The Atlanta Journal-Constitution’s Sunday edition on January 10, 2016 published this op-ed by Foundation president Kelly McCutchen on the Foundation’s hopes for the legislative session. The link to the op-ed is here.
Time to prioritize, advance state’s economic prospects
By Kelly McCutchen
As the Georgia General Assembly meets in 2016 amid an upswing in state revenues, lawmakers should avoid the temptation to grow government spending and programs. Rather, legislators should focus on prioritizing the Rainy Day Fund, limiting government and advancing economic opportunity.
Economic opportunity begins with quality education. Replacing the 30-year-old school funding formula with a student-centered model is overdue and will dominate the headlines, but the shift to a competency-based education system is perhaps the most overlooked recommendation of Gov. Nathan Deal’s Education Reform Commission.
The Commission recommends offering state tests every nine weeks so students can move at individual speed, giving classroom teachers much needed flexibility and moving students off the conveyor belt of the current factory model of education where time is fixed and learning is variable.
Just as every child is unique in how quickly they learn, not every school is right for all children. Education Savings Accounts would offer parents more educational options, private tutoring where needed, access to special services for special-needs students or even a way to save for college that could help fill the gap between college tuition and the HOPE scholarship. Georgia should join the five states already empowering parents with this option.
Georgia is already a leader in telehealth and health information technology. Now it’s time to lead the way in using technology to expand affordable, quality health care rather than expanding an expensive, overregulated and ineffective Medicaid program. Joining the growing number of states that have created a market for Direct Primary Care would be a good start. Also known as “concierge care for the little guy,” this allows individuals to pay as little as $50-$75 a month for almost unlimited access to primary care.
Georgia’s top income tax rate of six percent has been in place since 1937 and affects Georgians earning as little as $5.77 an hour. A recent analysis by Dr. Robert D. Buschman of Georgia State University showed the impact on state revenue would be minimal if Georgia simplifies the tax code – in a fair way – by reducing six tax brackets to one and reducing the rate by nearly 10 percent. Georgia is under pressure to remain competitive; North Carolina recently reduced its income tax rate from 7.75 percent to 5.499 percent.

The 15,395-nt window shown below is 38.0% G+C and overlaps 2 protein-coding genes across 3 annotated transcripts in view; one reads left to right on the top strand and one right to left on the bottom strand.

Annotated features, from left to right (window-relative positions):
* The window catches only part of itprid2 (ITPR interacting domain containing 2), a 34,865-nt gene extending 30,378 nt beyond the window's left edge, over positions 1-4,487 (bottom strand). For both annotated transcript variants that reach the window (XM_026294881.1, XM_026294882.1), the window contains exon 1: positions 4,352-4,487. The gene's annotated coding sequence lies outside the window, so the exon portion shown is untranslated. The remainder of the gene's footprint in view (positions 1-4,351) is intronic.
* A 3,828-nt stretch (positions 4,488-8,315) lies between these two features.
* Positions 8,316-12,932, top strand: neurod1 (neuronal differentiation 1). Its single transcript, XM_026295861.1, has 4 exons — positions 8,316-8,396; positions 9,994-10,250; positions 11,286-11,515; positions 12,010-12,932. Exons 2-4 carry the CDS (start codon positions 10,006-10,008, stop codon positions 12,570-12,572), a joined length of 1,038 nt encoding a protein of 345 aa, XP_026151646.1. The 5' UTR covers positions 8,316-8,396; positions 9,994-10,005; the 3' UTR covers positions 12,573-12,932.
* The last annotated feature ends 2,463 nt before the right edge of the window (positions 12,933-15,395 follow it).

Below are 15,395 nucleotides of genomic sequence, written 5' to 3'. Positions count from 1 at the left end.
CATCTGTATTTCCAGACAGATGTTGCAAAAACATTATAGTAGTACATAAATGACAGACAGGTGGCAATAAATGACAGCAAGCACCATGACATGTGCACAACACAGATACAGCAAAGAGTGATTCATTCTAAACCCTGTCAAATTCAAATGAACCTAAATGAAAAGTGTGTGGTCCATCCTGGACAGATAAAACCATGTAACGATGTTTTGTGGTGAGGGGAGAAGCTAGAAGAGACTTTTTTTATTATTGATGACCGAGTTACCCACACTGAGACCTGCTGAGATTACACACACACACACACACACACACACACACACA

Government regulation is sometimes necessary, but overregulation puts a damper on jobs and creates unfair profits for a select few who benefit. Georgia, for example, is one of only two states where breweries cannot sell directly to consumers or retailers, but must go through a wholesaler. Simply treating breweries the same as wineries could help numerous small businesses across the state.
Most people view Georgia as a right-to-work state, yet one worker in three needs the government’s permission to pursue an occupation. Professional licensing and the accompanying training costs are often insurmountable barriers for low-income Georgians to becoming productive citizens. Less burdensome options include inspections, registration, certification or old-fashioned market competition.
Even the regulation-happy Obama Administration supports reducing such barriers. In a report issued recently it noted “the practice of licensing can impose substantial costs on job seekers, consumers, and the economy more generally.”
There is value in a quick election-year legislative session as long as it is focused on lowering hurdles to economic opportunity and empowering individuals rather than special interests.
Kelly McCutchen is president of the Georgia Public Policy Foundation.